Improving the prescription process in hospitals by prioritising user needs
We are gathering evidence about user needs to find the risks, challenges and opportunities of electronic prescribing – and how it could help health boards and NHS Trusts save money – based on real-time user feedback and experience
30 November 2022
We are working with Digital Health and Care Wales on two parts of the Digital Medicines Transformation Portfolio (DMTP). One of the pieces of work we’re supporting is related to ‘secondary care’. It involves CDPS and DMTP working together with health boards and NHS Trusts to improve the way medicine is prescribed in Welsh hospitals.
Right now, a significant amount of the process is paper-based, but it will soon be moving towards a digital system. This system is known as electronic prescribing and medicines administration (ePMA). This work is a key part of the DMTP. It aims to make the prescribing, dispensing and administration of medicines everywhere in Wales easier, safer, more efficient and effective.
The healthcare context in Welsh hospitals
Hospital-based healthcare professionals transcribe, prescribe, dispense, administer and manage medicine on a daily basis.
The purpose of this process is to:
- deliver the right medicine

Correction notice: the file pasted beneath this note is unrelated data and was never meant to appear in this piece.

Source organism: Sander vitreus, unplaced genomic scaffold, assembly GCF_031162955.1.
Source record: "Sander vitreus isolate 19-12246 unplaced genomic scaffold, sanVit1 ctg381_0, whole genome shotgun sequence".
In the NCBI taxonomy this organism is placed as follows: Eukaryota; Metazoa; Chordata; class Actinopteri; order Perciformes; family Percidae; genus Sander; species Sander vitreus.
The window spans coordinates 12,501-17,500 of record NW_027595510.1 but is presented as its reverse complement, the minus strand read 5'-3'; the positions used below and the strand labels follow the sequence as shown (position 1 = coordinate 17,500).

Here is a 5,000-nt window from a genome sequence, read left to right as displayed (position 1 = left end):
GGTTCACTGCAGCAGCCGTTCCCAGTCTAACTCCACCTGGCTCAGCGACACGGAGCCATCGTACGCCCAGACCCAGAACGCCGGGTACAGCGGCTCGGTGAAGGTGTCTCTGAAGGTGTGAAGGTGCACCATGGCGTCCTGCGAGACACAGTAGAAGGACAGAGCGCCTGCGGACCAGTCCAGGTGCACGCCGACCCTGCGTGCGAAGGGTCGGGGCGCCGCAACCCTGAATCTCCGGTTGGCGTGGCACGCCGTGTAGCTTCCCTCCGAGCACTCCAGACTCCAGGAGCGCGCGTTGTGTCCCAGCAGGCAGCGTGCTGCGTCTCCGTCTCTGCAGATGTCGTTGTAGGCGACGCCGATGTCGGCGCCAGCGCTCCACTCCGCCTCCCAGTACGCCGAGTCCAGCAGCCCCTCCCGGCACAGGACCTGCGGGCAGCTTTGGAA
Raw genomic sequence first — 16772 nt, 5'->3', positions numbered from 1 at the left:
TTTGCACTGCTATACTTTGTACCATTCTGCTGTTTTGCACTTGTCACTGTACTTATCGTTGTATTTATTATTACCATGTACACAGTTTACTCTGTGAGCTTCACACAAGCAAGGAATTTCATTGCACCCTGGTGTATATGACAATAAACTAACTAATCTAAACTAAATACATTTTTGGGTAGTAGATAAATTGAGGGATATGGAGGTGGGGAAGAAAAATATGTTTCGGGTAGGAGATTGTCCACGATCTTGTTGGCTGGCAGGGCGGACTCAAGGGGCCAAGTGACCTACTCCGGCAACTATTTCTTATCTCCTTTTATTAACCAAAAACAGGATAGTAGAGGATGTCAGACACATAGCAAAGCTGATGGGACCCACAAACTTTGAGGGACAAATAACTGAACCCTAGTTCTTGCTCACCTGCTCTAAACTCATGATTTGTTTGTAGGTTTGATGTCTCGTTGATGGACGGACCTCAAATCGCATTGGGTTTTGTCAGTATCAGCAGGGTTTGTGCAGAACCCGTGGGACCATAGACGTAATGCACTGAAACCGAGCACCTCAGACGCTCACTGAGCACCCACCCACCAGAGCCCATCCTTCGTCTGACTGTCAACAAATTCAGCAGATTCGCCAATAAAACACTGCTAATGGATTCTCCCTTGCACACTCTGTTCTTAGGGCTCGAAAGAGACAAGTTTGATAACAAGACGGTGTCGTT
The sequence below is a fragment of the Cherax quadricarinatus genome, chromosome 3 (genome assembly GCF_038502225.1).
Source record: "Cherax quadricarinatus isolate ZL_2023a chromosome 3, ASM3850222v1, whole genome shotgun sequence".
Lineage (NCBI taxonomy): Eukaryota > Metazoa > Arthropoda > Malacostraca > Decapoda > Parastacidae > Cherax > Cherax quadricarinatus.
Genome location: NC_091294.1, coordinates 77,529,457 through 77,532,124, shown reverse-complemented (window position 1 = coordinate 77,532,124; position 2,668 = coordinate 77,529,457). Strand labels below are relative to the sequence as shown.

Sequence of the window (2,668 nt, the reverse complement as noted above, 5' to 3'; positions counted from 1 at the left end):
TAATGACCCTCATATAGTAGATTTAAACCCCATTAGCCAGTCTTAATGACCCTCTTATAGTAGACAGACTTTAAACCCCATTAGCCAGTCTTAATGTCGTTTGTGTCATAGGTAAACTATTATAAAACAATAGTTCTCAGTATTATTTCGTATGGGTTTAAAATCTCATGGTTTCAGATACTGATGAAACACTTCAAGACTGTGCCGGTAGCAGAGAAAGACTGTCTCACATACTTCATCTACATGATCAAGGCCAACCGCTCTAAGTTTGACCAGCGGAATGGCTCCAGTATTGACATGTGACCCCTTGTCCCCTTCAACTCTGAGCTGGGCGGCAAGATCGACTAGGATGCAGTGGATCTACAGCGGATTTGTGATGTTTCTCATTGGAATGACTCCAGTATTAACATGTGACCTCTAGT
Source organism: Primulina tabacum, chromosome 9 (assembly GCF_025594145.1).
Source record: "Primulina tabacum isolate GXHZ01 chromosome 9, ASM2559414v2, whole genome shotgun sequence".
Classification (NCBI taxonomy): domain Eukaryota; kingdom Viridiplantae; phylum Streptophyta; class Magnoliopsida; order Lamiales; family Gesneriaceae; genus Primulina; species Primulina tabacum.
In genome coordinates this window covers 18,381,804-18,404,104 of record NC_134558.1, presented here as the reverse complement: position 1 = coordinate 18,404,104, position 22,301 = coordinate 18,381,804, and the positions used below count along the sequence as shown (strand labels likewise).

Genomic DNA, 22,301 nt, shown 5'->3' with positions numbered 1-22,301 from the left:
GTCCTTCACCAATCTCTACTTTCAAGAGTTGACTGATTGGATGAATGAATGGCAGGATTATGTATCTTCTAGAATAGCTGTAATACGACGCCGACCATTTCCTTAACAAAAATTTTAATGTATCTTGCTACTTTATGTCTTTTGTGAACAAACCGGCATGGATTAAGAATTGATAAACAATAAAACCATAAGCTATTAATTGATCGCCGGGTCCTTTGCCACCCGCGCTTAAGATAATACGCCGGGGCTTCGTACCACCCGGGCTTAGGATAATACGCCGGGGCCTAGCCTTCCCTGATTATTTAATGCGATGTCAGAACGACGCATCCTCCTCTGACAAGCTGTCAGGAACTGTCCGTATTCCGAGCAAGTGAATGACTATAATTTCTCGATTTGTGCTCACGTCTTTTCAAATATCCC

- for the right patient
- at the right time
- in the right way
Much of England and Scotland’s health services have already digitised their medicines prescribing processes. There are examples of electronic prescribing in Wales, such as in Swansea Bay University Health Board and for chemotherapy in the cancer centres. However, prescribing medicines in hospitals is still largely paper-based.
The importance of discovery
Health boards and NHS Trusts in Wales are expected to move from the traditional paper-based system to an electronic-based system as quickly as it is safe to do so. They will be procuring new digital systems as part of this change. Many processes, tasks and roles will potentially need to change as well.
This business change to ePMA presents new opportunities to improve patient safety and the experience for patients and clinicians. But there are also several factors health boards and trusts need to consider before they start transforming their medicines prescribing processes, including:
- existing systems and processes
- user journeys, such as daily routines of their staff
- user needs
- potential barriers and drawbacks, such as
- digital maturity skills
- supporting infrastructures such as wifi and hardware
- Gather evidence about the context, challenges and opportunities of implementing an ePMA.
- Understand the needs and views of our users around electronic prescribing.